Green and yellow banners and balloons festooned the doorway of B&H Dairy on Wednesday night as it celebrated 80 years in the East Village. And the swarm of customers flooding the narrow hallway of the restaurant showed that the place had more than withstood the passage of time. While the Jewish patrons who frequented the diner in its early days may no longer be as strong of a presence in the East Village, this small diner with a medley of vegetarian/kosher/Eastern European fare and fewer than 30 seats (most of them classic lunch counter stools) has continued to soldier on throughout the decades, surviving economic downturns, a gas explosion and ongoing gentrification.
The corner of St. Marks and Second Avenue was once again abuzz this afternoon, as a Small Biz Crawl brought much needed cash and customers to businesses adjacent the March 26 gas explosion.
Business owners affected by the Second Avenue gas explosion met Thursday morning, some of them for the first time, at Cafe Mocha, across the street from where three buildings collapsed two weeks ago today. There was talk of struggles with insurance companies, frustration over not being able to reopen, and despair over lost businesses, but many said they feel lucky things didn’t turn out worse.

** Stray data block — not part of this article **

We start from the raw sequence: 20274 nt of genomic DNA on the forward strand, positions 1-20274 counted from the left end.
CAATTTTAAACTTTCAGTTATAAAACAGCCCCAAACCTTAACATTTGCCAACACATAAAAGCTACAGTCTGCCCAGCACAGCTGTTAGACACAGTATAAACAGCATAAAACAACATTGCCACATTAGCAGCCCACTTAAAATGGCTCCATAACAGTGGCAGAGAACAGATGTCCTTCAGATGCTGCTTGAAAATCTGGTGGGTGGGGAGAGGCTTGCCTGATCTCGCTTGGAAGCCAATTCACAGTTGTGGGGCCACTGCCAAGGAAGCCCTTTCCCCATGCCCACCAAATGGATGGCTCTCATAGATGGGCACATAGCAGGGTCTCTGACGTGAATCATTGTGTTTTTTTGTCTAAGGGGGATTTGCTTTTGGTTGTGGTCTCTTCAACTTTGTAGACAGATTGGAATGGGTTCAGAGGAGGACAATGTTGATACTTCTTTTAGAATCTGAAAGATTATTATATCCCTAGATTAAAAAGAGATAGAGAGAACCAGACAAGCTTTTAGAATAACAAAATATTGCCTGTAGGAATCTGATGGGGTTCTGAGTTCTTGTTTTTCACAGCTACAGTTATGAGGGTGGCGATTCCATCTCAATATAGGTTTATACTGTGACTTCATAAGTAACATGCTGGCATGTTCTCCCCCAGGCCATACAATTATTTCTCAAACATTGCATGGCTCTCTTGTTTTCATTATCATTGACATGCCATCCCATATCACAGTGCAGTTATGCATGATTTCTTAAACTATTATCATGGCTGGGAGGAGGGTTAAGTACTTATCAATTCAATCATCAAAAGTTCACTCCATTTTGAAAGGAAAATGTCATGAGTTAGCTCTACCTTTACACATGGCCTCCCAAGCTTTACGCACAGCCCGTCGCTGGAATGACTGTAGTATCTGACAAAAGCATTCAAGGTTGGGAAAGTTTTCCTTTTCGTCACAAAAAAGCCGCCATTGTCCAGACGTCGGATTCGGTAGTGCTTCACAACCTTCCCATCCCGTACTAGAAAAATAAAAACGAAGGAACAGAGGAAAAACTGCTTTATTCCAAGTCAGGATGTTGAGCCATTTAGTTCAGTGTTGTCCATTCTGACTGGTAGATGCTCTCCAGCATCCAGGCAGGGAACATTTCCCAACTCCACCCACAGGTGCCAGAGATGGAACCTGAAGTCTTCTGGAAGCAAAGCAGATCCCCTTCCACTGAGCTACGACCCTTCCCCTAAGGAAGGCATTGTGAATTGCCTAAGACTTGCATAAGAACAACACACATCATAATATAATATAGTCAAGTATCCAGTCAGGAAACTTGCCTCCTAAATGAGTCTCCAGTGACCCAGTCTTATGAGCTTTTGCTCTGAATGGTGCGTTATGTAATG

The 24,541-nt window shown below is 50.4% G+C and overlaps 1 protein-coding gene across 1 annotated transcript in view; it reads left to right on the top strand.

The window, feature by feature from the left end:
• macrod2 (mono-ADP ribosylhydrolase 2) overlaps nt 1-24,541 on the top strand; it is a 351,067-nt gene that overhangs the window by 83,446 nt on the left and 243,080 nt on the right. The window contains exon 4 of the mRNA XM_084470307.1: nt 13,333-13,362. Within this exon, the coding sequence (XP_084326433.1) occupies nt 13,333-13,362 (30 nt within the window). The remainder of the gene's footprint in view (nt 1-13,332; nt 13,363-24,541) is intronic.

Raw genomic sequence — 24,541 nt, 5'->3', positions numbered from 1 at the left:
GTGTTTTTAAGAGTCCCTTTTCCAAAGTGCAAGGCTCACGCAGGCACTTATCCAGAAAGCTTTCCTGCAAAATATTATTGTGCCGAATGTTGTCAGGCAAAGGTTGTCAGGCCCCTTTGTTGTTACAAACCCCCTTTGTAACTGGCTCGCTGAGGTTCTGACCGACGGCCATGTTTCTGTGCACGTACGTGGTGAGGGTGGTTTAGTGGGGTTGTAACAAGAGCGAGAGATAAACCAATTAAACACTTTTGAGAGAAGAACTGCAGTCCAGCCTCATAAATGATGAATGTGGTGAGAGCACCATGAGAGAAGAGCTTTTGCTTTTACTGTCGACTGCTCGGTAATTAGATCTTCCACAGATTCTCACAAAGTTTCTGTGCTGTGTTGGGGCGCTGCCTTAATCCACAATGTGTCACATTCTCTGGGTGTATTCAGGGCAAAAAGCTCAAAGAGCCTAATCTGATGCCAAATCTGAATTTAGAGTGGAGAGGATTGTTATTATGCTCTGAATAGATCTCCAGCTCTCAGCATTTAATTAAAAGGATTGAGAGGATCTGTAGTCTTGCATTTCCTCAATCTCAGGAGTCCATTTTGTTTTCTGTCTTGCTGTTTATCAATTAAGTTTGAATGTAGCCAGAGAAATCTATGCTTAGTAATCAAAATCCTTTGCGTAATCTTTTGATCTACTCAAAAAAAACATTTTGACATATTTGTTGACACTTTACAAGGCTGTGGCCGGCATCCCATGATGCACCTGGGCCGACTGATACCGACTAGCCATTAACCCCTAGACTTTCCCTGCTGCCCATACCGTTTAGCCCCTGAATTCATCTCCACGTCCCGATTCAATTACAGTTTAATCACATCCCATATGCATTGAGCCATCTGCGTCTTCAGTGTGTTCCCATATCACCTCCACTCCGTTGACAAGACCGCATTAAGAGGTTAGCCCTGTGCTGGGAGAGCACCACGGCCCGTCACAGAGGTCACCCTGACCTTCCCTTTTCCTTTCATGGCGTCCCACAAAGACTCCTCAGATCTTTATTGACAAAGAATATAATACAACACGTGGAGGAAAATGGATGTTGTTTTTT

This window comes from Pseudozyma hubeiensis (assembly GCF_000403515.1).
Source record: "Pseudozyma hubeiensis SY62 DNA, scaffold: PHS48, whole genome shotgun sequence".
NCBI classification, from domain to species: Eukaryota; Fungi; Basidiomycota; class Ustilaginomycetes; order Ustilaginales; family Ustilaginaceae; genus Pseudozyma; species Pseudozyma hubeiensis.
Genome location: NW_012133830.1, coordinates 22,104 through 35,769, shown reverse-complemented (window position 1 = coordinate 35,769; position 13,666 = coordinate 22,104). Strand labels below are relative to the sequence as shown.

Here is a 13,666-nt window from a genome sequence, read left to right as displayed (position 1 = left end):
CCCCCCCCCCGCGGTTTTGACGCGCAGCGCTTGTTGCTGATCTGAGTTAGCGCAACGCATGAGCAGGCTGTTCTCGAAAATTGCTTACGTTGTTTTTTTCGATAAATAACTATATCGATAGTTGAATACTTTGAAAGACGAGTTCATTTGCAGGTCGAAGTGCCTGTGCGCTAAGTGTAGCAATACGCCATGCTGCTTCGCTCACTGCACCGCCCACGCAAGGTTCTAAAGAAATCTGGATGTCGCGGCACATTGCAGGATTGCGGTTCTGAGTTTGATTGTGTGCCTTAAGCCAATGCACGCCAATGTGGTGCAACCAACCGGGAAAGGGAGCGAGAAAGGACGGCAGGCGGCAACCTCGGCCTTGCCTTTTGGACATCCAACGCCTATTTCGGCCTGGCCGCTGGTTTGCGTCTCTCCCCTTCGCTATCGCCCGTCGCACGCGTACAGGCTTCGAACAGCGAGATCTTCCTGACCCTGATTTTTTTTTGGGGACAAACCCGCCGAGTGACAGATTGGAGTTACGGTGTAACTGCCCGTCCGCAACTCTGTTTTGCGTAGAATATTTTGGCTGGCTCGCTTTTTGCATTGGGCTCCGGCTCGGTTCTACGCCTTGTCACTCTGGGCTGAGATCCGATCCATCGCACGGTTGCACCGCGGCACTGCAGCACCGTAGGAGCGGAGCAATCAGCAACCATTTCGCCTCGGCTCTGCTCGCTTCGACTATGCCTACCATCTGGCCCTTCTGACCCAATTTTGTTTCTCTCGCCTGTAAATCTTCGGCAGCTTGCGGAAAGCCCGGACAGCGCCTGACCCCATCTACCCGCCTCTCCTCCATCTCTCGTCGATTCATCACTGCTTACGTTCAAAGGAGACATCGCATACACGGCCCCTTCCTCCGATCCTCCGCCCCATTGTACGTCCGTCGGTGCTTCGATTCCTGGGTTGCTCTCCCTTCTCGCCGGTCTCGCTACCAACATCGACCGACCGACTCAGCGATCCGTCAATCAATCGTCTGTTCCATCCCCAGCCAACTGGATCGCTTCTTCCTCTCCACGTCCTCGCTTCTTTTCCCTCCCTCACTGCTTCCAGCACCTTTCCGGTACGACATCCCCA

This morning, outside of a shuttered B&H Dairy, owner Fawzy Abdelwahad stood waiting for Con Ed inspectors who were due to check his gas line. Since an explosion leveled three buildings a few doors down from him last week, he’s been working with various city agencies and his insurance company to reopen his 73-year-old diner and keep his business from going under.
Abdelwahad, who has owned B&H for 13 years, said that with taxes, rent, insurance, labor, food, and supplies, his expenses run between $30,000 to $40,000 a month. He has no savings and no personal assets to leverage in order to support the business. “If it’s going to be like this for a while,” he said, waving at the darkened diner, “we could be out of business like, 1-2-3.” He estimated that it would not be able to survive more than a three-week closure. “I love it, of course,” he said of the greasy spoon. “It’s like my son, one of my children, my family.”